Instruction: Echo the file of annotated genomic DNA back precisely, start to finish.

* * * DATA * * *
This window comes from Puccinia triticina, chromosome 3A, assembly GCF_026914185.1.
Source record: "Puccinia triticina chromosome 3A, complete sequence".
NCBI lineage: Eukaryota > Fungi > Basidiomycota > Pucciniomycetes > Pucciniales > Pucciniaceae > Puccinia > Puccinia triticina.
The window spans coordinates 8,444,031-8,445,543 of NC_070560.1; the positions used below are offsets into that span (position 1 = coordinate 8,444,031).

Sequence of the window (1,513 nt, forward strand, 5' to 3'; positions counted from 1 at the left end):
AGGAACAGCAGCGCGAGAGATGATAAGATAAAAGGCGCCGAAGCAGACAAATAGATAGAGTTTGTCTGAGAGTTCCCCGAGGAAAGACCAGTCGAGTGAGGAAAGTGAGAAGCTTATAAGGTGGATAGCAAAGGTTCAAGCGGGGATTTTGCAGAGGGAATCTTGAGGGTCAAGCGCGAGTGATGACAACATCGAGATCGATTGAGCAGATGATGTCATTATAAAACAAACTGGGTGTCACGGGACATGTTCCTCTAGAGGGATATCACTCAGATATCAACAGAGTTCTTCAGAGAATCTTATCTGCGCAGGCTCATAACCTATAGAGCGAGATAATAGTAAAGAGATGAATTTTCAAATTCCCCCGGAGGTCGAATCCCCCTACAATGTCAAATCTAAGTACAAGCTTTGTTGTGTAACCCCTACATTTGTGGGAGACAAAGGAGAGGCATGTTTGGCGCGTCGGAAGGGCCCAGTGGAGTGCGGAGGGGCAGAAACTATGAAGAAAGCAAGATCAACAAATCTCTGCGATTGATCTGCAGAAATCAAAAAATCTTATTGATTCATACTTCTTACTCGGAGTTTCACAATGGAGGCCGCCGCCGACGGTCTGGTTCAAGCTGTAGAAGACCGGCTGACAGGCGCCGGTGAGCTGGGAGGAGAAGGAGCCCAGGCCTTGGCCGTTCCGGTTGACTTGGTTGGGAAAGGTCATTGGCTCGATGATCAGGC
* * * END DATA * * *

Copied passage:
This window comes from Puccinia triticina, chromosome 3A, assembly GCF_026914185.1.
Source record: "Puccinia triticina chromosome 3A, complete sequence".
NCBI lineage: Eukaryota > Fungi > Basidiomycota > Pucciniomycetes > Pucciniales > Pucciniaceae > Puccinia > Puccinia triticina.
The window spans coordinates 8,444,031-8,445,543 of NC_070560.1; the positions used below are offsets into that span (position 1 = coordinate 8,444,031).

Sequence of the window (1,513 nt, forward strand, 5' to 3'; positions counted from 1 at the left end):
AGGAACAGCAGCGCGAGAGATGATAAGATAAAAGGCGCCGAAGCAGACAAATAGATAGAGTTTGTCTGAGAGTTCCCCGAGGAAAGACCAGTCGAGTGAGGAAAGTGAGAAGCTTATAAGGTGGATAGCAAAGGTTCAAGCGGGGATTTTGCAGAGGGAATCTTGAGGGTCAAGCGCGAGTGATGACAACATCGAGATCGATTGAGCAGATGATGTCATTATAAAACAAACTGGGTGTCACGGGACATGTTCCTCTAGAGGGATATCACTCAGATATCAACAGAGTTCTTCAGAGAATCTTATCTGCGCAGGCTCATAACCTATAGAGCGAGATAATAGTAAAGAGATGAATTTTCAAATTCCCCCGGAGGTCGAATCCCCCTACAATGTCAAATCTAAGTACAAGCTTTGTTGTGTAACCCCTACATTTGTGGGAGACAAAGGAGAGGCATGTTTGGCGCGTCGGAAGGGCCCAGTGGAGTGCGGAGGGGCAGAAACTATGAAGAAAGCAAGATCAACAAATCTCTGCGATTGATCTGCAGAAATCAAAAAATCTTATTGATTCATACTTCTTACTCGGAGTTTCACAATGGAGGCCGCCGCCGACGGTCTGGTTCAAGCTGTAGAAGACCGGCTGACAGGCGCCGGTGAGCTGGGAGGAGAAGGAGCCCAGGCCTTGGCCGTTCCGGTTGACTTGGTTGGGAAAGGTCATTGGCTCGATGATCAGGC